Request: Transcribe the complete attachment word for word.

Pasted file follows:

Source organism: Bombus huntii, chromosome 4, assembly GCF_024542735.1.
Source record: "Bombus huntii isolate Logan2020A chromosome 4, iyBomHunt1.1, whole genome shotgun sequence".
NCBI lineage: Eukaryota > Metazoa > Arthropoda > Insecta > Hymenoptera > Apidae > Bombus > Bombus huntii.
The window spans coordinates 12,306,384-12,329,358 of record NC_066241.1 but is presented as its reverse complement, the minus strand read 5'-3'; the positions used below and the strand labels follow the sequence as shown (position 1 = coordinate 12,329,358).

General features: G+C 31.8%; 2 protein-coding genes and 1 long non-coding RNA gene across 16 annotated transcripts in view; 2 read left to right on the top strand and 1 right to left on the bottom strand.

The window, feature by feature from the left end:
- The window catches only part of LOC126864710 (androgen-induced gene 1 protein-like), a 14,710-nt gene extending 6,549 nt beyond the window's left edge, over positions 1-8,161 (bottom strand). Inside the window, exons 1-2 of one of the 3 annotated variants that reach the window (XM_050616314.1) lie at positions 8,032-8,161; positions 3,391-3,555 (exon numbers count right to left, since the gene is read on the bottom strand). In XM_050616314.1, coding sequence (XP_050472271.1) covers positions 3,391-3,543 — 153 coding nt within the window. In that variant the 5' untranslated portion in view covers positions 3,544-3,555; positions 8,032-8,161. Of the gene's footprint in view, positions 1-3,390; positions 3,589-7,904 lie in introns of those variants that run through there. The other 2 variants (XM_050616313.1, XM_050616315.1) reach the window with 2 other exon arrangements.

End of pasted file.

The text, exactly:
Source organism: Bombus huntii, chromosome 4, assembly GCF_024542735.1.
Source record: "Bombus huntii isolate Logan2020A chromosome 4, iyBomHunt1.1, whole genome shotgun sequence".
NCBI lineage: Eukaryota > Metazoa > Arthropoda > Insecta > Hymenoptera > Apidae > Bombus > Bombus huntii.
The window spans coordinates 12,306,384-12,329,358 of record NC_066241.1 but is presented as its reverse complement, the minus strand read 5'-3'; the positions used below and the strand labels follow the sequence as shown (position 1 = coordinate 12,329,358).

General features: G+C 31.8%; 2 protein-coding genes and 1 long non-coding RNA gene across 16 annotated transcripts in view; 2 read left to right on the top strand and 1 right to left on the bottom strand.

The window, feature by feature from the left end:
- The window catches only part of LOC126864710 (androgen-induced gene 1 protein-like), a 14,710-nt gene extending 6,549 nt beyond the window's left edge, over positions 1-8,161 (bottom strand). Inside the window, exons 1-2 of one of the 3 annotated variants that reach the window (XM_050616314.1) lie at positions 8,032-8,161; positions 3,391-3,555 (exon numbers count right to left, since the gene is read on the bottom strand). In XM_050616314.1, coding sequence (XP_050472271.1) covers positions 3,391-3,543 — 153 coding nt within the window. In that variant the 5' untranslated portion in view covers positions 3,544-3,555; positions 8,032-8,161. Of the gene's footprint in view, positions 1-3,390; positions 3,589-7,904 lie in introns of those variants that run through there. The other 2 variants (XM_050616313.1, XM_050616315.1) reach the window with 2 other exon arrangements.